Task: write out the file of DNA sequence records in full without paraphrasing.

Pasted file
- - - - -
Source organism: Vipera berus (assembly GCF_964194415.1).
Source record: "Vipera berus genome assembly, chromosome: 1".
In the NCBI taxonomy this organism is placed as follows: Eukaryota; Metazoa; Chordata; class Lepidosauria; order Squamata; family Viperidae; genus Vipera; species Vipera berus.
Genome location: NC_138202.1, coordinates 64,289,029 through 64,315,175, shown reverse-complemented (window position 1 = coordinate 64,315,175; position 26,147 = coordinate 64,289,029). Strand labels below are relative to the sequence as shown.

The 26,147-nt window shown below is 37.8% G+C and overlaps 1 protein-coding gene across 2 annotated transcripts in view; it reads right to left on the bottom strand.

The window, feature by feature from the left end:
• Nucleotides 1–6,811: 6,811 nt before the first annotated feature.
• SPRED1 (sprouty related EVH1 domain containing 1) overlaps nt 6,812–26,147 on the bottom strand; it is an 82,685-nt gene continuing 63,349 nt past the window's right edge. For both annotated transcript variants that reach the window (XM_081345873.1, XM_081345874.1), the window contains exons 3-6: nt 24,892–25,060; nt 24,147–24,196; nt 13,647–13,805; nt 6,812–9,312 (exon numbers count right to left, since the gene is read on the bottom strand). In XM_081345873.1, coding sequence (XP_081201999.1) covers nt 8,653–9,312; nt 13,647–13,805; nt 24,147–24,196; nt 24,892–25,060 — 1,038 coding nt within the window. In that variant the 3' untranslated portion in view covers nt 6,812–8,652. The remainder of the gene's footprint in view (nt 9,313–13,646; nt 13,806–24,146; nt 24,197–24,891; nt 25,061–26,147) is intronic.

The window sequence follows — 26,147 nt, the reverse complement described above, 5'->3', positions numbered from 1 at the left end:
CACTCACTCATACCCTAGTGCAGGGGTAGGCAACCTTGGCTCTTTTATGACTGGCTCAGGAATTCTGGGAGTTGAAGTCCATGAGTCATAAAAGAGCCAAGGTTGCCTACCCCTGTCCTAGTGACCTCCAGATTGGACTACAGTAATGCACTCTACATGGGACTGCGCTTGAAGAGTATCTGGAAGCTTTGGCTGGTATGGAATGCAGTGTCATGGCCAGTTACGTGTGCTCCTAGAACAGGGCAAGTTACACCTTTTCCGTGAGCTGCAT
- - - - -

Source organism: Vipera berus (assembly GCF_964194415.1).
Source record: "Vipera berus genome assembly, chromosome: 1".
In the NCBI taxonomy this organism is placed as follows: Eukaryota; Metazoa; Chordata; class Lepidosauria; order Squamata; family Viperidae; genus Vipera; species Vipera berus.
Genome location: NC_138202.1, coordinates 64,289,029 through 64,315,175, shown reverse-complemented (window position 1 = coordinate 64,315,175; position 26,147 = coordinate 64,289,029). Strand labels below are relative to the sequence as shown.

The 26,147-nt window shown below is 37.8% G+C and overlaps 1 protein-coding gene across 2 annotated transcripts in view; it reads right to left on the bottom strand.

The window, feature by feature from the left end:
• Nucleotides 1–6,811: 6,811 nt before the first annotated feature.
• SPRED1 (sprouty related EVH1 domain containing 1) overlaps nt 6,812–26,147 on the bottom strand; it is an 82,685-nt gene continuing 63,349 nt past the window's right edge. For both annotated transcript variants that reach the window (XM_081345873.1, XM_081345874.1), the window contains exons 3-6: nt 24,892–25,060; nt 24,147–24,196; nt 13,647–13,805; nt 6,812–9,312 (exon numbers count right to left, since the gene is read on the bottom strand). In XM_081345873.1, coding sequence (XP_081201999.1) covers nt 8,653–9,312; nt 13,647–13,805; nt 24,147–24,196; nt 24,892–25,060 — 1,038 coding nt within the window. In that variant the 3' untranslated portion in view covers nt 6,812–8,652. The remainder of the gene's footprint in view (nt 9,313–13,646; nt 13,806–24,146; nt 24,197–24,891; nt 25,061–26,147) is intronic.

The window sequence follows — 26,147 nt, the reverse complement described above, 5'->3', positions numbered from 1 at the left end:
CACTCACTCATACCCTAGTGCAGGGGTAGGCAACCTTGGCTCTTTTATGACTGGCTCAGGAATTCTGGGAGTTGAAGTCCATGAGTCATAAAAGAGCCAAGGTTGCCTACCCCTGTCCTAGTGACCTCCAGATTGGACTACAGTAATGCACTCTACATGGGACTGCGCTTGAAGAGTATCTGGAAGCTTTGGCTGGTATGGAATGCAGTGTCATGGCCAGTTACGTGTGCTCCTAGAACAGGGCAAGTTACACCTTTTCCGTGAGCTGCAT